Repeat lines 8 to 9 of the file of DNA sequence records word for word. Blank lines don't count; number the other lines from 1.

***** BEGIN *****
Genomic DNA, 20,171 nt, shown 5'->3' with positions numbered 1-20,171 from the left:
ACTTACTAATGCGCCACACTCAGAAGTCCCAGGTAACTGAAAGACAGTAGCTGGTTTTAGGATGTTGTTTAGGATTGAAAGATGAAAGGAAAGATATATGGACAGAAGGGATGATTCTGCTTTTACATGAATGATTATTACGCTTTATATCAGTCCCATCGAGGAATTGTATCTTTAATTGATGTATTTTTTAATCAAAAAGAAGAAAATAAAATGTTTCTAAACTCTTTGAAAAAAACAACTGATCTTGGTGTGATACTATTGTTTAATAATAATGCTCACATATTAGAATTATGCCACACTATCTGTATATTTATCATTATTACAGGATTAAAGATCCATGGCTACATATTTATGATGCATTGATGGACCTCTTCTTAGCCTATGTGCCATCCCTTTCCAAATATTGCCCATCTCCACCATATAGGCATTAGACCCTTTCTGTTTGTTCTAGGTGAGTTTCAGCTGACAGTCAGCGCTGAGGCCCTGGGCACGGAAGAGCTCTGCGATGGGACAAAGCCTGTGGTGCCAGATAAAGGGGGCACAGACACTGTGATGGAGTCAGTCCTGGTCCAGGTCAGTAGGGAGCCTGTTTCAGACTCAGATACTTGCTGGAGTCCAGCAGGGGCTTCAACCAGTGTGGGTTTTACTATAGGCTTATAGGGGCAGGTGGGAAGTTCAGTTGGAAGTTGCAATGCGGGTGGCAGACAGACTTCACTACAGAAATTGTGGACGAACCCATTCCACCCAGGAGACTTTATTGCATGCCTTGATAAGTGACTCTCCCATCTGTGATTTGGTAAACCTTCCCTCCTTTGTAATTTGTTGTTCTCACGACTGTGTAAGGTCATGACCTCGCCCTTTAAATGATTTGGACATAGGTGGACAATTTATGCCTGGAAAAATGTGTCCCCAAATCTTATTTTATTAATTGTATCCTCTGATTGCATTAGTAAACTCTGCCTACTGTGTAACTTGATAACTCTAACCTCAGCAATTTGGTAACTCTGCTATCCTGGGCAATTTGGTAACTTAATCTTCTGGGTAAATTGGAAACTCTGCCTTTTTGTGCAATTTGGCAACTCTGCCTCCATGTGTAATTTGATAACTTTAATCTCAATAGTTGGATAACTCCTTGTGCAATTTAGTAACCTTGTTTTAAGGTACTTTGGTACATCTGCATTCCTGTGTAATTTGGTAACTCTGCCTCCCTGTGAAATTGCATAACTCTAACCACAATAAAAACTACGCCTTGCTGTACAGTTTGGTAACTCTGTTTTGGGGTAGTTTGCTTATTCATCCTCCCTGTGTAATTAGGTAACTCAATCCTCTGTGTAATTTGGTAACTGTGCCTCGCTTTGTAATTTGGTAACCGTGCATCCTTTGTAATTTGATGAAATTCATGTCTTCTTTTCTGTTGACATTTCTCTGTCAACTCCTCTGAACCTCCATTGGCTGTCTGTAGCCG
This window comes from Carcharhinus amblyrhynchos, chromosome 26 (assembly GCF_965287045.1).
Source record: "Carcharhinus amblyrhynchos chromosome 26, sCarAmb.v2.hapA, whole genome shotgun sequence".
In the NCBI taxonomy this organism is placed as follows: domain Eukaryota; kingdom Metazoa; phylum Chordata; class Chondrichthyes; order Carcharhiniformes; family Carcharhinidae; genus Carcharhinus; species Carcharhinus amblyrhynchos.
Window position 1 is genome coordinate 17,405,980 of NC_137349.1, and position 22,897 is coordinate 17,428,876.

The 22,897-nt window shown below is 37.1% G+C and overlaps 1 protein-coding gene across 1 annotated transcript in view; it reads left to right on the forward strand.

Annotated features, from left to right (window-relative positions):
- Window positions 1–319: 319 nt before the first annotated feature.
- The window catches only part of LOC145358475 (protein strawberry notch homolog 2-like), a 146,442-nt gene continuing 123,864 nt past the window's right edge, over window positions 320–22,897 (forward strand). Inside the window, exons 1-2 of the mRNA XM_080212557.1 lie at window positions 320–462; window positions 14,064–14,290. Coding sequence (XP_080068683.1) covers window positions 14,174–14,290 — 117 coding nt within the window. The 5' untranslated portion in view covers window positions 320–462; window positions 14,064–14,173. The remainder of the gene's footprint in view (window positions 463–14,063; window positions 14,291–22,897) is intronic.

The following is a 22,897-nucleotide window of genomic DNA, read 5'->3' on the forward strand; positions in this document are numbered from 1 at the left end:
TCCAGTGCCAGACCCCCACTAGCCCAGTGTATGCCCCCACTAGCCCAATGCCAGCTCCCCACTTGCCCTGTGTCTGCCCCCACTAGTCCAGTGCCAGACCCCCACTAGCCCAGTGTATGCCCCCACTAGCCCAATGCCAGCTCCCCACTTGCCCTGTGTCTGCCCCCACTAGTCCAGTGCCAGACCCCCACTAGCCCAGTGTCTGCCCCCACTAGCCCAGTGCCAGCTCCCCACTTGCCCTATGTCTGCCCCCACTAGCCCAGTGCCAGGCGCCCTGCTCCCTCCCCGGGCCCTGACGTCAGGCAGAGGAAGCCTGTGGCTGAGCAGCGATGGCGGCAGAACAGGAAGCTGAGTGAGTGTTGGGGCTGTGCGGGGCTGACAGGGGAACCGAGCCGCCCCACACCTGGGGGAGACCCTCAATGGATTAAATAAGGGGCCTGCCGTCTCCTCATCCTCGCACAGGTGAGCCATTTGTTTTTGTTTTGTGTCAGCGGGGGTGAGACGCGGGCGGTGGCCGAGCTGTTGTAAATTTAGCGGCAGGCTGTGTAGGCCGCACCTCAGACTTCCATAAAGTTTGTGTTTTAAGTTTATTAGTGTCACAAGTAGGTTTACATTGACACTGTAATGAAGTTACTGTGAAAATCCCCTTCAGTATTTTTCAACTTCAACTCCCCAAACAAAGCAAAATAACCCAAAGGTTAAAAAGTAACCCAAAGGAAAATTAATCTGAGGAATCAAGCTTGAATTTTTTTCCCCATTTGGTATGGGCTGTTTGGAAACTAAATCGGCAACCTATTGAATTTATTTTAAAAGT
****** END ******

Annotated features, from left to right (window-relative positions):
- Window positions 1–319: 319 nt before the first annotated feature.